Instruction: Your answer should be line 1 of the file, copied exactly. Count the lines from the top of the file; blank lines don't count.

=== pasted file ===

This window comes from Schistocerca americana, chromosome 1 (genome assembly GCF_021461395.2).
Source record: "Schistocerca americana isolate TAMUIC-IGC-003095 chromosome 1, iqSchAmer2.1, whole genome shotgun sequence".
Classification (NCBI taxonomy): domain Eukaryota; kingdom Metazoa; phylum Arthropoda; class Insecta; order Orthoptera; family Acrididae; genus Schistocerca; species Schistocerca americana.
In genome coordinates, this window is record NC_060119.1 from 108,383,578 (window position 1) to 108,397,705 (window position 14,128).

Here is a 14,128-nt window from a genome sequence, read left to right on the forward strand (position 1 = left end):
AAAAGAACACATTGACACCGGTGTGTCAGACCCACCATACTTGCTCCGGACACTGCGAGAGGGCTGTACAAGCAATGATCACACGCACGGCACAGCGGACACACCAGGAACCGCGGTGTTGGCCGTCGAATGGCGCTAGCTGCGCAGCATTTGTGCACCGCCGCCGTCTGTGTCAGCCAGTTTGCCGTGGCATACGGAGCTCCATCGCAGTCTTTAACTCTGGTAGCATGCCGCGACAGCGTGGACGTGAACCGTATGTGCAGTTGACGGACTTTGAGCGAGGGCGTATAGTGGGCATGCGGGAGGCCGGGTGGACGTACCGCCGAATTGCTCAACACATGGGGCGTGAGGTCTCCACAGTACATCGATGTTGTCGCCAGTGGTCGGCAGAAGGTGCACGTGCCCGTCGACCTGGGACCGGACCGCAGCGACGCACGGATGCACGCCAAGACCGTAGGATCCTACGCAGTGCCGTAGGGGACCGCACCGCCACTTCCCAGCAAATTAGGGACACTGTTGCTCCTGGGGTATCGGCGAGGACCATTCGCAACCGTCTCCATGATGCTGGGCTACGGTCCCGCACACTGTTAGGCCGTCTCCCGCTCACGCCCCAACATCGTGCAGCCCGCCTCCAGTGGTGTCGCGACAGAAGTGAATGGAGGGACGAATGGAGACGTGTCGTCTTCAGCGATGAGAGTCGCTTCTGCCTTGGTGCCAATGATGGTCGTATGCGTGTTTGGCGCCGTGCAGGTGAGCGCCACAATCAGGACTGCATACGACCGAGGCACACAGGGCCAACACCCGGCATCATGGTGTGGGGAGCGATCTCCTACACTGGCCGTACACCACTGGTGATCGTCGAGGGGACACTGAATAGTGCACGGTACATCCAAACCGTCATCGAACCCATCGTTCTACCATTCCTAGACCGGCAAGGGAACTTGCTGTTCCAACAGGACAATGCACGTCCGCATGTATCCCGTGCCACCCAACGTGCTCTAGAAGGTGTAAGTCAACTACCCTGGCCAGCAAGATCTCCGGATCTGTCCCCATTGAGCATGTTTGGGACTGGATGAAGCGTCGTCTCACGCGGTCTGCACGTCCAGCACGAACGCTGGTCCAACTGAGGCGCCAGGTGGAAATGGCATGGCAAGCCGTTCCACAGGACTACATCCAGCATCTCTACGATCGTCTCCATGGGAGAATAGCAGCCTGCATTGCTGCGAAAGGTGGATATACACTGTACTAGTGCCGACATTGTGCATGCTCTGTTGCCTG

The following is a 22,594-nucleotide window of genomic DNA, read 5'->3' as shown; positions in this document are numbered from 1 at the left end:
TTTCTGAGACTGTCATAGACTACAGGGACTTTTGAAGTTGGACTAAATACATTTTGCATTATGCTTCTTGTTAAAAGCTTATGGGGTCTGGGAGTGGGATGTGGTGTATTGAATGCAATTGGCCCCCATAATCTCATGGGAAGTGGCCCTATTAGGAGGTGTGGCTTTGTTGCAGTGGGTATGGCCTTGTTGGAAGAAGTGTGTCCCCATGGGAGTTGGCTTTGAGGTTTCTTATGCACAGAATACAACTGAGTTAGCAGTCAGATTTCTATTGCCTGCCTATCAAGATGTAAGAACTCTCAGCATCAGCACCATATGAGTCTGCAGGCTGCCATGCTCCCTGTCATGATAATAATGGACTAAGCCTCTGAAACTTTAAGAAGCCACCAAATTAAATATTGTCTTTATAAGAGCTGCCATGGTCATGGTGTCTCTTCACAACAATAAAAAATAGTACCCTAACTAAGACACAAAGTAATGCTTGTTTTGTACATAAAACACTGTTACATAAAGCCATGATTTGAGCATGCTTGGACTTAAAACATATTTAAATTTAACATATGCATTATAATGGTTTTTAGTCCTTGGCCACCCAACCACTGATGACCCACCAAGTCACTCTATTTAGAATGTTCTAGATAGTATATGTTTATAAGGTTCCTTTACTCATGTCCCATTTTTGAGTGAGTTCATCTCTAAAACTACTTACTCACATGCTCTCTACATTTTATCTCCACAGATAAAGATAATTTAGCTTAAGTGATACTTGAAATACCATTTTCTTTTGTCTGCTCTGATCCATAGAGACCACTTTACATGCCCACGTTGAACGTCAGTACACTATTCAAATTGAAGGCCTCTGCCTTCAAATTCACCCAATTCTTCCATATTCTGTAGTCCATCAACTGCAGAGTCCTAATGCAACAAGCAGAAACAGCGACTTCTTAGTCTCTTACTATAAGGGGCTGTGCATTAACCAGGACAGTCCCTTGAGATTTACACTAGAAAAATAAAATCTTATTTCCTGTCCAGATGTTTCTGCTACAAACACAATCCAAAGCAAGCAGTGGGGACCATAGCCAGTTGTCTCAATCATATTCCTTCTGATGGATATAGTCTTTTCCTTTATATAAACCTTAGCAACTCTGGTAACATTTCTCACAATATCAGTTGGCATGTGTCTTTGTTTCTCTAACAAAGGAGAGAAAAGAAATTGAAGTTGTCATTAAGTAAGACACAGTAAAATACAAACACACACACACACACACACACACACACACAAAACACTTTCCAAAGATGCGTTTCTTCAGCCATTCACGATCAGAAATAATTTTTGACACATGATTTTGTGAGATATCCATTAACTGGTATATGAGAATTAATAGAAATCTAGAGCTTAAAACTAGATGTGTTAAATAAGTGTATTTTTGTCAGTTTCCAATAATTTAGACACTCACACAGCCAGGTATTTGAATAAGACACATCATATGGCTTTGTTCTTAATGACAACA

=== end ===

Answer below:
This window comes from Schistocerca americana, chromosome 1 (genome assembly GCF_021461395.2).